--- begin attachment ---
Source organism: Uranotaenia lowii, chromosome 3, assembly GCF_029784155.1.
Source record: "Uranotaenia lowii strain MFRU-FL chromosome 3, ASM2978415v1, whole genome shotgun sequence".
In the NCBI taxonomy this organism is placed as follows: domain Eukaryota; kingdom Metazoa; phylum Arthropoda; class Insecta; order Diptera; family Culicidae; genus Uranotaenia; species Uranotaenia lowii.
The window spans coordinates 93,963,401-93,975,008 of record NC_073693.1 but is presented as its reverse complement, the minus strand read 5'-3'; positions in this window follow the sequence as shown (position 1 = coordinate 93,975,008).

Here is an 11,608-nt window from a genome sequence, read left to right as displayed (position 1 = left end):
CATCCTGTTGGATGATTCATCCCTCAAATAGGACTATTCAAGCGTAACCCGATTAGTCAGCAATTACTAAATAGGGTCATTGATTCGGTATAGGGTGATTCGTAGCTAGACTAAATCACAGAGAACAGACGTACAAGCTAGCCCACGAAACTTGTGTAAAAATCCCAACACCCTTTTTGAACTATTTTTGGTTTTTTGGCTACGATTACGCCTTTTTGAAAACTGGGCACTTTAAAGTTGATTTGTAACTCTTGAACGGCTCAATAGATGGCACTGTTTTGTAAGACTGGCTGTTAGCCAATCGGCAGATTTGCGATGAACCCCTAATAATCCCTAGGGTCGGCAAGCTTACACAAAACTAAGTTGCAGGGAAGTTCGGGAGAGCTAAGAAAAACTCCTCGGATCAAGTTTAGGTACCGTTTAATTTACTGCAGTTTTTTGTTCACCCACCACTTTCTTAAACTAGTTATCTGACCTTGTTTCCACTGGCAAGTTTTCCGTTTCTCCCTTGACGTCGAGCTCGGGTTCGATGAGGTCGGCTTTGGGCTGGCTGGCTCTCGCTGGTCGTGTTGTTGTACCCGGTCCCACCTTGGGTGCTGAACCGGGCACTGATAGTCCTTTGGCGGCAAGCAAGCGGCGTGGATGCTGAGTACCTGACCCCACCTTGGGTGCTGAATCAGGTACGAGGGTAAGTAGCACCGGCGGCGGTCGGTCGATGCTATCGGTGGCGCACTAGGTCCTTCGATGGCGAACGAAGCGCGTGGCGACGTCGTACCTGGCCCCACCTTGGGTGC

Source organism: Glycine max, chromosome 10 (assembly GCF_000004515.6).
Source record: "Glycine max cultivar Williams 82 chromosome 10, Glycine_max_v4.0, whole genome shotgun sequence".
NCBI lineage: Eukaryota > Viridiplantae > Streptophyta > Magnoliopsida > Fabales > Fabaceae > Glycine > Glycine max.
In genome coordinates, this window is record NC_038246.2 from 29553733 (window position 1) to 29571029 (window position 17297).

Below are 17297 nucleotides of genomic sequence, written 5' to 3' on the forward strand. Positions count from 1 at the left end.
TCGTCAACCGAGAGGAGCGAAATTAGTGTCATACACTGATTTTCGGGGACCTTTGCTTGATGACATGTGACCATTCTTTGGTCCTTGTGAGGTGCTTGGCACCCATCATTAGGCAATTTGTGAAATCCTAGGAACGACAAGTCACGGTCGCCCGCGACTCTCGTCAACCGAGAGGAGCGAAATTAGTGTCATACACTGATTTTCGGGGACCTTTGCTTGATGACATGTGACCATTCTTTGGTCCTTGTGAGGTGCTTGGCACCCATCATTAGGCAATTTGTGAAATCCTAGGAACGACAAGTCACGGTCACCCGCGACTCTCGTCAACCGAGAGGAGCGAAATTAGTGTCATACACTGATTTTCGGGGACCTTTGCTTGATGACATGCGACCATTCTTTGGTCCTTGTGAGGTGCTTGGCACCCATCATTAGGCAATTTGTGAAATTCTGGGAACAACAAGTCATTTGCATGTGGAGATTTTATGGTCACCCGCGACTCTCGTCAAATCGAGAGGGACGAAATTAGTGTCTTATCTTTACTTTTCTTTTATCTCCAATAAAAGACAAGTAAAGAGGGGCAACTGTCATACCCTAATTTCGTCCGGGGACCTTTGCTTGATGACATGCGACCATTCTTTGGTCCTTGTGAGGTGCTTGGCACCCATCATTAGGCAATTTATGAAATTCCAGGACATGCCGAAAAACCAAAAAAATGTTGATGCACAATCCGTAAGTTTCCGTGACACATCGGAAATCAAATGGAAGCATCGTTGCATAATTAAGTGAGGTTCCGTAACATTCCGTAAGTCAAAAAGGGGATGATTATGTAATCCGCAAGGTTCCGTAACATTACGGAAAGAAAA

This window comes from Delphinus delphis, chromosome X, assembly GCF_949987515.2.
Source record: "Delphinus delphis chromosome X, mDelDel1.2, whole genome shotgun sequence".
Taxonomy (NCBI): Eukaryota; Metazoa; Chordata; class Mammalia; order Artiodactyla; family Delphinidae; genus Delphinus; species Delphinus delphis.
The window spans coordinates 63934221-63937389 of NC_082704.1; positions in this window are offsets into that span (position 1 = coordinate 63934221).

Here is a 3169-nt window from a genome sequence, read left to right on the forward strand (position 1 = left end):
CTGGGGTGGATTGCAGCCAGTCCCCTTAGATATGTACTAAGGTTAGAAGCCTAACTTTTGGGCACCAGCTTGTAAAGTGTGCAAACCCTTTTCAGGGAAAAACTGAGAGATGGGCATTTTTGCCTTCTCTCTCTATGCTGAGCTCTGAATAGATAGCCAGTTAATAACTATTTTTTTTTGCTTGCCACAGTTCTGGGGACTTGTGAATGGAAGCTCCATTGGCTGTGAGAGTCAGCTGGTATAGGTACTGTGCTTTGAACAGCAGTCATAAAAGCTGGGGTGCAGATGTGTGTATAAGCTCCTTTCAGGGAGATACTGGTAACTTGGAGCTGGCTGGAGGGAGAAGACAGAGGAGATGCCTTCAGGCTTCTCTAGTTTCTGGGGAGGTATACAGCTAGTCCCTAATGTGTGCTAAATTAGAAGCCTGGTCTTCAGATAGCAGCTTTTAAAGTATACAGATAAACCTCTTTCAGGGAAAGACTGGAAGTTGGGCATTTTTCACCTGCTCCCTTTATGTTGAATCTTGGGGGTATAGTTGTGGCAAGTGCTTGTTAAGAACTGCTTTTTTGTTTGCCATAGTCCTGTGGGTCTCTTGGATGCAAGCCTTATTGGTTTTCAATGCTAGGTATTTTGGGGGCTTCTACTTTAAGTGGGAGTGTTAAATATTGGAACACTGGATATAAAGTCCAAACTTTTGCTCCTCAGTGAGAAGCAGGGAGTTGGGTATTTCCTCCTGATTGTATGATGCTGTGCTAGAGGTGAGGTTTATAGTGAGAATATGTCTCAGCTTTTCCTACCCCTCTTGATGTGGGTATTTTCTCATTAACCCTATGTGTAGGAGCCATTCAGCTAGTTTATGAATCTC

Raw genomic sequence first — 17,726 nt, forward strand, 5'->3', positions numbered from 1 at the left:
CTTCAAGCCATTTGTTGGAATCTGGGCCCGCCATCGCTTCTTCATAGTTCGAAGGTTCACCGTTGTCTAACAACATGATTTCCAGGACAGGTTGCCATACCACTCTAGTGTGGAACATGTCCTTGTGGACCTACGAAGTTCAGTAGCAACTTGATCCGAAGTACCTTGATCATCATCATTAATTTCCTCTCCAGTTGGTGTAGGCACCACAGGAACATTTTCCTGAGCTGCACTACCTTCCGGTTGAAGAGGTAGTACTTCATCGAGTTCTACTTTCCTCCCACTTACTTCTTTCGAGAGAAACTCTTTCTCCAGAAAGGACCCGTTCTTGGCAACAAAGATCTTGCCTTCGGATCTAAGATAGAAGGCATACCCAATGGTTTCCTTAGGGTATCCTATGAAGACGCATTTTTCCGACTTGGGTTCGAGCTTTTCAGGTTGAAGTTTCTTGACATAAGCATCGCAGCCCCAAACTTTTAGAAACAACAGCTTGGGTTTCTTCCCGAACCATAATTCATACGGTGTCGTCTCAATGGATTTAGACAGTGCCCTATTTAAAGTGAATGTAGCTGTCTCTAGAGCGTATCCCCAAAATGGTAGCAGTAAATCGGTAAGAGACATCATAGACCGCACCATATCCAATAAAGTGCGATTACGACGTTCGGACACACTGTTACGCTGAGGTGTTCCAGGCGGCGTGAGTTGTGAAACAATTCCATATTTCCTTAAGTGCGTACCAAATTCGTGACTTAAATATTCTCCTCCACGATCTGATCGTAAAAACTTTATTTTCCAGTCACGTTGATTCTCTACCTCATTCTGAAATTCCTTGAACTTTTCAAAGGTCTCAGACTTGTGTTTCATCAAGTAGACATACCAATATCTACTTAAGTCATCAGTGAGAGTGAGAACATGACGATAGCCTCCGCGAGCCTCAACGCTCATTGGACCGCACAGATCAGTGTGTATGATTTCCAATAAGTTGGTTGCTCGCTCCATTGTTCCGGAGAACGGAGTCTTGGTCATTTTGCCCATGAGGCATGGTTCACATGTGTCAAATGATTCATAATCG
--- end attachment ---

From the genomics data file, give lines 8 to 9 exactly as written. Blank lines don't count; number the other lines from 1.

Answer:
Source record: "Glycine max cultivar Williams 82 chromosome 10, Glycine_max_v4.0, whole genome shotgun sequence".
NCBI lineage: Eukaryota > Viridiplantae > Streptophyta > Magnoliopsida > Fabales > Fabaceae > Glycine > Glycine max.